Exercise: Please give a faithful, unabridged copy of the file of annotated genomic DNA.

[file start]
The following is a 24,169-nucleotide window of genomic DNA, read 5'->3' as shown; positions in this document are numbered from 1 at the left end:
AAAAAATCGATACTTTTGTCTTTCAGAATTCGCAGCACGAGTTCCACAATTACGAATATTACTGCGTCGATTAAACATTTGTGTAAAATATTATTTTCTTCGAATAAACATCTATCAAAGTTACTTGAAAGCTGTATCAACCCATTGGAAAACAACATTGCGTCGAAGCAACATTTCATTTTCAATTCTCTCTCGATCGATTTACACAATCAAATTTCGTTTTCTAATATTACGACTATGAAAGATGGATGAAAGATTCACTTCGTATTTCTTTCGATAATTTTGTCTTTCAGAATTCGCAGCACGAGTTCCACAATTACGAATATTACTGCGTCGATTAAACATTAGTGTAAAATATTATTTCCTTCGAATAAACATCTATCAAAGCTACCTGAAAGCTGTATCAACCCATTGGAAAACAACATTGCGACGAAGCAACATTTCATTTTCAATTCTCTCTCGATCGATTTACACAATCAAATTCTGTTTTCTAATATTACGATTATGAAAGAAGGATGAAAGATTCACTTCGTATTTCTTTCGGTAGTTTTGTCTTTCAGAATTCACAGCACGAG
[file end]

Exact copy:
The following is a 24,169-nucleotide window of genomic DNA, read 5'->3' as shown; positions in this document are numbered from 1 at the left end:
AAAAAATCGATACTTTTGTCTTTCAGAATTCGCAGCACGAGTTCCACAATTACGAATATTACTGCGTCGATTAAACATTTGTGTAAAATATTATTTTCTTCGAATAAACATCTATCAAAGTTACTTGAAAGCTGTATCAACCCATTGGAAAACAACATTGCGTCGAAGCAACATTTCATTTTCAATTCTCTCTCGATCGATTTACACAATCAAATTTCGTTTTCTAATATTACGACTATGAAAGATGGATGAAAGATTCACTTCGTATTTCTTTCGATAATTTTGTCTTTCAGAATTCGCAGCACGAGTTCCACAATTACGAATATTACTGCGTCGATTAAACATTAGTGTAAAATATTATTTCCTTCGAATAAACATCTATCAAAGCTACCTGAAAGCTGTATCAACCCATTGGAAAACAACATTGCGACGAAGCAACATTTCATTTTCAATTCTCTCTCGATCGATTTACACAATCAAATTCTGTTTTCTAATATTACGATTATGAAAGAAGGATGAAAGATTCACTTCGTATTTCTTTCGGTAGTTTTGTCTTTCAGAATTCACAGCACGAG